« ZurückWeiter »
SCENE VI. Violent Delights, not lasting,
Lovers, light of Foot,
O so light of foot Will ne'er wear out the everlasting flint A lover may bestride the gossamour, That idles in the wanton summer air, And yet not fall, fo light is vanity
ACT III. SCEN E IV.
A Lover's Impatience. Gallop apace, you fiery footed steeds, To Phoebus manfion; such a waggoner As Phaeton, would whip you to the west, And bring in cloudy night immediately. Spread thy close curtain, love-performing night, That (5) th’rùn-aways eyes may wink; and Romeo Leap to these arms, untalkt of, and unieen, Lovers fie to do their am rous rites By their own beauties: or, it love be blind; It belt agrees with night.
(5) The run-aways, &c.] that is, the sun': whom he elegantly calls the run-away, in reference to the poetical account of the sun driving his chariot of light thro? the heavens, and running down to the west from the eyes of mortals to the arms of his celeftial mistress,
Scene V. Romeo, on his Banifoment
Scene, The monastry.
Romeo and the Friar.
Fri. Here from Verona art thou banished:
Rom. There is no world without Verona's walls,
purgatory, torture, hell itfelf.
the stroke that murthers me.
Rom. 'Tis torture, and not mercy: heav'n is here -
(6) Ha, &c.] The reader will find in the 1318 page of the for volume, a passage or two, that well deserve to be compar'd with this before us, .
No Sharp-ground knife, no present means of death,
Fri. Fond mad-man, hear me speak
Fri. I'll give thee armour to bear off that word,
Rom. Yet banished ? hang up philosophy:
Eri. O then I see that mad-men have no ears.
no eyes? Fri. Let me dispute with thee of thy eftate. Rom. Thou canst not speak of what thou dost not
feel : Wert thou as young as I, Juliet thy love, An hour but married, Tibalt murthered, Doting like me, and like me banished ; Then might't thou speak, then might'it thou tear thy
hair, And fall upon the ground as I do now, Taking the measure of an un-made grave.
SCENE VII. Juliet's Chamber, looking to the
Garden. Enter Romeo and Juliet above at a window ; a ladder
of ropes fet. Jul. Wilt thou be gone? it is not yet near day: (7) It was the nightingale, and not the lark, That pierc'd the fearful hollow of thine ear ; Nightly she fings on yond pomgranate tree; Believe me, love, it was the nightingale.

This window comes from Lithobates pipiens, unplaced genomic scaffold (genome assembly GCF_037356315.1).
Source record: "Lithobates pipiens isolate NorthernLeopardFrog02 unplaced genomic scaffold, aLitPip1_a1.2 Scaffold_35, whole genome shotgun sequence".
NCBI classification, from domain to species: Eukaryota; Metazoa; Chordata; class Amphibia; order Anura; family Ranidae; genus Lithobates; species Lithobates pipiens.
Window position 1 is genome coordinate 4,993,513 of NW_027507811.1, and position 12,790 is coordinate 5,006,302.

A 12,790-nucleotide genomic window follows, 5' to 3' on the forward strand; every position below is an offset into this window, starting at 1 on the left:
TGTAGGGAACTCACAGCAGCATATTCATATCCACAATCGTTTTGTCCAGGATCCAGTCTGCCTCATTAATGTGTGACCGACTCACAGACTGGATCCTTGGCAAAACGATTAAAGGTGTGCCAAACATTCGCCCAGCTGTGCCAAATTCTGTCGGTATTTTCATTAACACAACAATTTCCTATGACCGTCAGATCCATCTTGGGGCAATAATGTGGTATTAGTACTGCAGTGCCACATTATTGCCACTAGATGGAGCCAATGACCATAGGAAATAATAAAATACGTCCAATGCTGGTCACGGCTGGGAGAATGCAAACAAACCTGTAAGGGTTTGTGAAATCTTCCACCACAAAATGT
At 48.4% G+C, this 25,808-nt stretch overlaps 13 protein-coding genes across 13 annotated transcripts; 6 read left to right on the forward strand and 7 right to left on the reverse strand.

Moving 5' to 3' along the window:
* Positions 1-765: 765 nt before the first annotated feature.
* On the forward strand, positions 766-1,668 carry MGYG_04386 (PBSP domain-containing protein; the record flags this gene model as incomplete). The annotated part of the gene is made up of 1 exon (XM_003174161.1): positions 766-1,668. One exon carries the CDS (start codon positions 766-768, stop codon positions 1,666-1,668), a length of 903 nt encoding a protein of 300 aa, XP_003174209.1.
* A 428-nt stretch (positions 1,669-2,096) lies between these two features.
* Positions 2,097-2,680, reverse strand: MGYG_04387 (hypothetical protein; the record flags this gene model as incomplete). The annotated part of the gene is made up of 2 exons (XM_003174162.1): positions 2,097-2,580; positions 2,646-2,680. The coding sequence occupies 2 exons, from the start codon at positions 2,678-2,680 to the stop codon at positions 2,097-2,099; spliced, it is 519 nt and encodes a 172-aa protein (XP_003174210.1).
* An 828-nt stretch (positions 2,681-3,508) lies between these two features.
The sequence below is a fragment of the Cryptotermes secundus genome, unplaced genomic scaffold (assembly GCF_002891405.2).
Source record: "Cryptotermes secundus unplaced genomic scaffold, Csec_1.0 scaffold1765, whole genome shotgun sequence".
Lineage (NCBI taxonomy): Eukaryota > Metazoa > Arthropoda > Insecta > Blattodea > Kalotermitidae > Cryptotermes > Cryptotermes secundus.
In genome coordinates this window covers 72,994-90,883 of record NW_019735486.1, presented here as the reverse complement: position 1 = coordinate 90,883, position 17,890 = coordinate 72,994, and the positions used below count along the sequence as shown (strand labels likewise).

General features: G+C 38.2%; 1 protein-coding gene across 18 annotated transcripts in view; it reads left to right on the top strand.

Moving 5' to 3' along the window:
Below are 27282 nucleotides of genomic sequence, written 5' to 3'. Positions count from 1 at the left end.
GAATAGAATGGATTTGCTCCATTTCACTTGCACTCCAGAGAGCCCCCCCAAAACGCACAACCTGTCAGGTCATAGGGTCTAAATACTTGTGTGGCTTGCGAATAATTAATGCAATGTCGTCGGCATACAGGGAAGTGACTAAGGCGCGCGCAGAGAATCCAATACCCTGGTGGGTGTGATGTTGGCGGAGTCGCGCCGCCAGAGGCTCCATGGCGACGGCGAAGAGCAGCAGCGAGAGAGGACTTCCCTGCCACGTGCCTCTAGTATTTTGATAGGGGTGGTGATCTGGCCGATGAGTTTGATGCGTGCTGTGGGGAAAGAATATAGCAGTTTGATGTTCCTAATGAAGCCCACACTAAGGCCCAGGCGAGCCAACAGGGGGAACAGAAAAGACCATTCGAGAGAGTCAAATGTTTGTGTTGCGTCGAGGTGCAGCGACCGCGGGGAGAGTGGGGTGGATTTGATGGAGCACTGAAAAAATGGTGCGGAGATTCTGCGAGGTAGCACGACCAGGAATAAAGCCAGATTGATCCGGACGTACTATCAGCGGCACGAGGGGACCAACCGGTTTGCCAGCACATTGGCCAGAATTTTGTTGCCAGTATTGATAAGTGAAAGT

Rom. It was the lark, the herald of the morn, No nightingale. (8) Lock, love, what envious streaks
(7) It was, &c. The poets abound with numberless fimilies and frequent mention of the nightingale : the. as well at the close of the evening when she fings, seems to have been a favorite of Milton : the passages in his works are well known; the following fine fimile, tho' perhaps not so apt to our present purpose, yet as little known, I cannot help recommending :
I have heard
See Two noble Kinsmen, A. 5. Sc. 3. (8) Look, &c.] The poets in general seem to have exerted them selves in their description of the morning : the English may juftly claim the preference over the Greeks and Romans, and Shakespear I think over all : the present paslage is sufficient to set in competition with all we can produce : and the reader by referring to the index will find many others, equally beautiful. However, according to my promise, (see vol. 1. p. 86. n.12.) I must remember to quote fome descriptions, the better to set forth Shakespear's superior excellence : llamer has led the way, and in almost innumerable places, spoken of the morning as a goddess or divine person flying in the air unbarring the gates of light, and opening the day. She is drawn by him in a saffron robe, and with rofy hands (pode dartuxa which is the epithet he almoft conftantly bestows upon her, and perhaps may vie with any other however beautiful) sprinkling light' thro' the earth. She arises out of the waves of the sea, leaves the bed of Titbon her lover, ascends
Do lace the severing clouds in yonder east :
Jul. the heavens, appears to gods and men, and gives notice of the sun's rising. She is placed by the father of the poets sometimes on a throne of gold ; now in a chariot drawn by swift horses, and bearing along with her the day ; and at other times she is ushered in by the star, which is her harbinger, and which gives the signal of the morning's approach,---On this as a ground. the poets fol. lowing Homer, have run their divisions of fancy : this will appear by the following instances,” &c.. See Lay Monastery, p. 229. See Dryden's Virgil for the ensuing ;
Aurora now had left her saffron-bed,
From out their flaming nostrils breath'd the day.
Lo from the rofy East her purple doors,
Brings up, and quits his station in the rear.
The purple morning left her crimson bed,
In Edens flow'ry gardens gather'd new.
Now when the rosy-finger'd morning fair,